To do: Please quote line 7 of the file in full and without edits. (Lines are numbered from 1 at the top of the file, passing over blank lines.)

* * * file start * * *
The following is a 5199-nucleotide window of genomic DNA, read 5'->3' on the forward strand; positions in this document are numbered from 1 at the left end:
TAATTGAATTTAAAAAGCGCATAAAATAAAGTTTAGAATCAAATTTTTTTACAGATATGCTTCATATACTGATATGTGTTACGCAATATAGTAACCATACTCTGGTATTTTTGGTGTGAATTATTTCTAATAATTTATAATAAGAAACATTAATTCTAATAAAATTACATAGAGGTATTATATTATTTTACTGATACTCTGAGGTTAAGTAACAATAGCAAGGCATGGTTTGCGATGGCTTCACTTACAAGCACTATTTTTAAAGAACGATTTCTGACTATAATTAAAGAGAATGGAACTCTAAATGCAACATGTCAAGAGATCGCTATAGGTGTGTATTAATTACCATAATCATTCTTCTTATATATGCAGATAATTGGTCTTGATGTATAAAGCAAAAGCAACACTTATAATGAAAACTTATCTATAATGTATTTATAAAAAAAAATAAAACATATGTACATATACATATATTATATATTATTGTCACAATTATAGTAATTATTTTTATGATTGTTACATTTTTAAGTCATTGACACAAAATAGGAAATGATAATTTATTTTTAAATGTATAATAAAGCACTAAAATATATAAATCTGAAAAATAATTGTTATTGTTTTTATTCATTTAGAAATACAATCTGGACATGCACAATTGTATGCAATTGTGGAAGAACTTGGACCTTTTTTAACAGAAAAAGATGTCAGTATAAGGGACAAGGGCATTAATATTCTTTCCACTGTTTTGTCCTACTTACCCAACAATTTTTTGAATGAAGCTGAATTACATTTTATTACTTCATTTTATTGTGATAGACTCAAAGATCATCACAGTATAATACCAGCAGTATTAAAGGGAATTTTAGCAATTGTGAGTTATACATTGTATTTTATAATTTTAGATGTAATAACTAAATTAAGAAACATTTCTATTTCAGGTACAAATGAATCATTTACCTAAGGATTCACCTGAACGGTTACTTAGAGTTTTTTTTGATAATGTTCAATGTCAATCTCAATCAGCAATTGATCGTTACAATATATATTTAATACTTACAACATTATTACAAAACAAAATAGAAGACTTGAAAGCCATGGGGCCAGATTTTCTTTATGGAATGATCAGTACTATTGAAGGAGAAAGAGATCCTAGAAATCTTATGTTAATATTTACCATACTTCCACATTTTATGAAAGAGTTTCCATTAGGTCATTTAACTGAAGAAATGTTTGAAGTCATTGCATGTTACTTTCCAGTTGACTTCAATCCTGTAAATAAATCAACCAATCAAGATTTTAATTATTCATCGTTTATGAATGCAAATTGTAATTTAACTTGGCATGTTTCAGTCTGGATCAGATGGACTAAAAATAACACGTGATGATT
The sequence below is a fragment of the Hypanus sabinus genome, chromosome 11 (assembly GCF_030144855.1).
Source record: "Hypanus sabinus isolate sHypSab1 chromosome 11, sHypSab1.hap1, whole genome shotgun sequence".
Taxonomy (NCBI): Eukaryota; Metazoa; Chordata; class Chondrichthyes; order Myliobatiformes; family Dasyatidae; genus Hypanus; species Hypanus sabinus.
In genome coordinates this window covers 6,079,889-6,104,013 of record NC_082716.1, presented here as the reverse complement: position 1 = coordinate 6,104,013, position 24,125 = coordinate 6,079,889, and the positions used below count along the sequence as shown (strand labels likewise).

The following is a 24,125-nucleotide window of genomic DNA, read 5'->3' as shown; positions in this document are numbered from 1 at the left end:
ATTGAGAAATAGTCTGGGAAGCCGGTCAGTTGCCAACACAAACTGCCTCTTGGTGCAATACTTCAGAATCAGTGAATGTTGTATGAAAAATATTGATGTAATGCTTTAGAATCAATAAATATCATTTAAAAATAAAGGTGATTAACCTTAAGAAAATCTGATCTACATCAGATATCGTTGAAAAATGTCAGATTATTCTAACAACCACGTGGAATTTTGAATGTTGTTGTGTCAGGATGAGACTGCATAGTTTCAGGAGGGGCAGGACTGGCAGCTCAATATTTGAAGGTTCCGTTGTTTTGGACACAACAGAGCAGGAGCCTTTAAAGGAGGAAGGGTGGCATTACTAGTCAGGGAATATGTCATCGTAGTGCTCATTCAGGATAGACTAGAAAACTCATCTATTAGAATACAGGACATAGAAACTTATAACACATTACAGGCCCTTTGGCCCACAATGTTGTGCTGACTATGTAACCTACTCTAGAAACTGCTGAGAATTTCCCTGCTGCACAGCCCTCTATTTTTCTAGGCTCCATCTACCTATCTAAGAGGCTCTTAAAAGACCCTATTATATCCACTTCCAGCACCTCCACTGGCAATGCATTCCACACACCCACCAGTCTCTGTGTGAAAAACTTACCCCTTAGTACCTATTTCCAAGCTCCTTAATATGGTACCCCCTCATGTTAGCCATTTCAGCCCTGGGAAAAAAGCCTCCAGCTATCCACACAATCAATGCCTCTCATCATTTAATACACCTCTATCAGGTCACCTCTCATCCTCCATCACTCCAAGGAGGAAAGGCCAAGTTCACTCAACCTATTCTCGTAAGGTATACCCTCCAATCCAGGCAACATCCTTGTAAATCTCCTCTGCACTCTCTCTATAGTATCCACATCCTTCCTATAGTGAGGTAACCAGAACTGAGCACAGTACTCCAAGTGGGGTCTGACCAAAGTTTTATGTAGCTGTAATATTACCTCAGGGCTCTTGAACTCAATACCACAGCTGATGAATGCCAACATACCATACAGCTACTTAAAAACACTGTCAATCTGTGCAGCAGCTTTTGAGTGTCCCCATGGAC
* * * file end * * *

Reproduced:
The following is a 24,125-nucleotide window of genomic DNA, read 5'->3' as shown; positions in this document are numbered from 1 at the left end: